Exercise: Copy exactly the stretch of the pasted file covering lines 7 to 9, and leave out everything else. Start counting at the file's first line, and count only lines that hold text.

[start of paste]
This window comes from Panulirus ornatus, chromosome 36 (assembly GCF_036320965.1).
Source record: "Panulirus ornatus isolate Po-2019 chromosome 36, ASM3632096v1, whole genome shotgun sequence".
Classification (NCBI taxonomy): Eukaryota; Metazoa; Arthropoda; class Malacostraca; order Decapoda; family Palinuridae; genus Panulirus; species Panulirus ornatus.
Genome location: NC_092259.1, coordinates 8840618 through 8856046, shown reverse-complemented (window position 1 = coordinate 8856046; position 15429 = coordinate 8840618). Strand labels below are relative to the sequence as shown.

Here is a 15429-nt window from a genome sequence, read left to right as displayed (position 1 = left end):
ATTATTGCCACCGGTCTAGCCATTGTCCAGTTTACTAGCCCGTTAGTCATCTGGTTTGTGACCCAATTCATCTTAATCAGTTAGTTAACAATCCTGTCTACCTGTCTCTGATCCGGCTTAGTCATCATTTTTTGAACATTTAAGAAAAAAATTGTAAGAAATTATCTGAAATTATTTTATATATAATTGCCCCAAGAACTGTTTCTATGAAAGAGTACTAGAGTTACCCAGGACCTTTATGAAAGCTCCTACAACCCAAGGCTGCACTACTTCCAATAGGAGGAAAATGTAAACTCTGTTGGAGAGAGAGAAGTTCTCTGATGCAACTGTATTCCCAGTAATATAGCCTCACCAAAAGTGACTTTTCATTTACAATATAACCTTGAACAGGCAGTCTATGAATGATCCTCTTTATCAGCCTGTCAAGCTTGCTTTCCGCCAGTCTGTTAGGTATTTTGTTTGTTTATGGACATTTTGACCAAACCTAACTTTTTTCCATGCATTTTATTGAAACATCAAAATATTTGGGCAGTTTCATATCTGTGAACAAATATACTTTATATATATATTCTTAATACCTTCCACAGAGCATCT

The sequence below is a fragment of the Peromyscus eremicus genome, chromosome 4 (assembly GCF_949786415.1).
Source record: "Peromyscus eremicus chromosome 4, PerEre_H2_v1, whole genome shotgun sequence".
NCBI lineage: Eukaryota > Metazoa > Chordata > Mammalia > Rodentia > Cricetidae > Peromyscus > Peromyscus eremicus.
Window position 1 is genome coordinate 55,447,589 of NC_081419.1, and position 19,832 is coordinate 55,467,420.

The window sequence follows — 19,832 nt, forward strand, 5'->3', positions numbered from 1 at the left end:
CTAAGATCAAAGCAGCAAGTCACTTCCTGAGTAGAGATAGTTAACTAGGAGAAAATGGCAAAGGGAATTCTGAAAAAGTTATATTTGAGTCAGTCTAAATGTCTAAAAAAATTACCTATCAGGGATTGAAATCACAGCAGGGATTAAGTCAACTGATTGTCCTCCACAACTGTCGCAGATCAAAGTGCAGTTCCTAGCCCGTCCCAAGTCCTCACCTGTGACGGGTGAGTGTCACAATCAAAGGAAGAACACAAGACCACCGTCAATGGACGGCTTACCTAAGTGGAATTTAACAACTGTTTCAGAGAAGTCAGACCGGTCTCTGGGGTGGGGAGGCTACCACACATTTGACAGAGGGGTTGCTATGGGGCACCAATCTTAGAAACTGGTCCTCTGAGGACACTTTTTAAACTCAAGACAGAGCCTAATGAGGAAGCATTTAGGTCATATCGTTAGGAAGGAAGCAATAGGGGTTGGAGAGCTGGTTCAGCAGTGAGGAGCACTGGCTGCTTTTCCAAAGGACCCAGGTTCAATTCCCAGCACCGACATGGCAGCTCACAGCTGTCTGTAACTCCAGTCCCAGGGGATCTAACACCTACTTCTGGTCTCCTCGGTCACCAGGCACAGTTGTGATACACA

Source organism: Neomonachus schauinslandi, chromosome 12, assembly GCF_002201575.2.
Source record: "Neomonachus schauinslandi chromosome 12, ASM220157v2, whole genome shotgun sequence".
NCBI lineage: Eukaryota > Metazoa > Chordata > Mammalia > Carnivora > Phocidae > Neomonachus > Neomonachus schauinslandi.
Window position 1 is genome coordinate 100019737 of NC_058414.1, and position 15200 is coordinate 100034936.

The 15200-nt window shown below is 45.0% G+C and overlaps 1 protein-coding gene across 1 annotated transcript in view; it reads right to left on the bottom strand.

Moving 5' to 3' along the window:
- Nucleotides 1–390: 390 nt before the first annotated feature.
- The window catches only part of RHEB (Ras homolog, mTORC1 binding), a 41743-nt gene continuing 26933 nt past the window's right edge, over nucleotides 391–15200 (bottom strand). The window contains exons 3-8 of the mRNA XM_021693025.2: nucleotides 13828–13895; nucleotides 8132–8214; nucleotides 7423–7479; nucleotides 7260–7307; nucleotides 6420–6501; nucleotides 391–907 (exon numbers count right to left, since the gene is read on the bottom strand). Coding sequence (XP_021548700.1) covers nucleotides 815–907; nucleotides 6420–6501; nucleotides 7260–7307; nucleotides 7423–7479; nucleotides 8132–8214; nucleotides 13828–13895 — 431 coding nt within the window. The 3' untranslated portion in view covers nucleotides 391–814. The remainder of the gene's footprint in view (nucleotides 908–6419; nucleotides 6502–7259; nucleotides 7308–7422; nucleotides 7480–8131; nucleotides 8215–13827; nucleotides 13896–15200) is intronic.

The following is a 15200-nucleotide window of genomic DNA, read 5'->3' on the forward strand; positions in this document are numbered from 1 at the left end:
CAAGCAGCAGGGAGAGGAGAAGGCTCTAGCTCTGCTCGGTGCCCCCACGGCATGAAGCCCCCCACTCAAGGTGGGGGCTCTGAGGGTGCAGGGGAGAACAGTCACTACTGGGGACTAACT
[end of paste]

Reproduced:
The sequence below is a fragment of the Peromyscus eremicus genome, chromosome 4 (assembly GCF_949786415.1).
Source record: "Peromyscus eremicus chromosome 4, PerEre_H2_v1, whole genome shotgun sequence".
NCBI lineage: Eukaryota > Metazoa > Chordata > Mammalia > Rodentia > Cricetidae > Peromyscus > Peromyscus eremicus.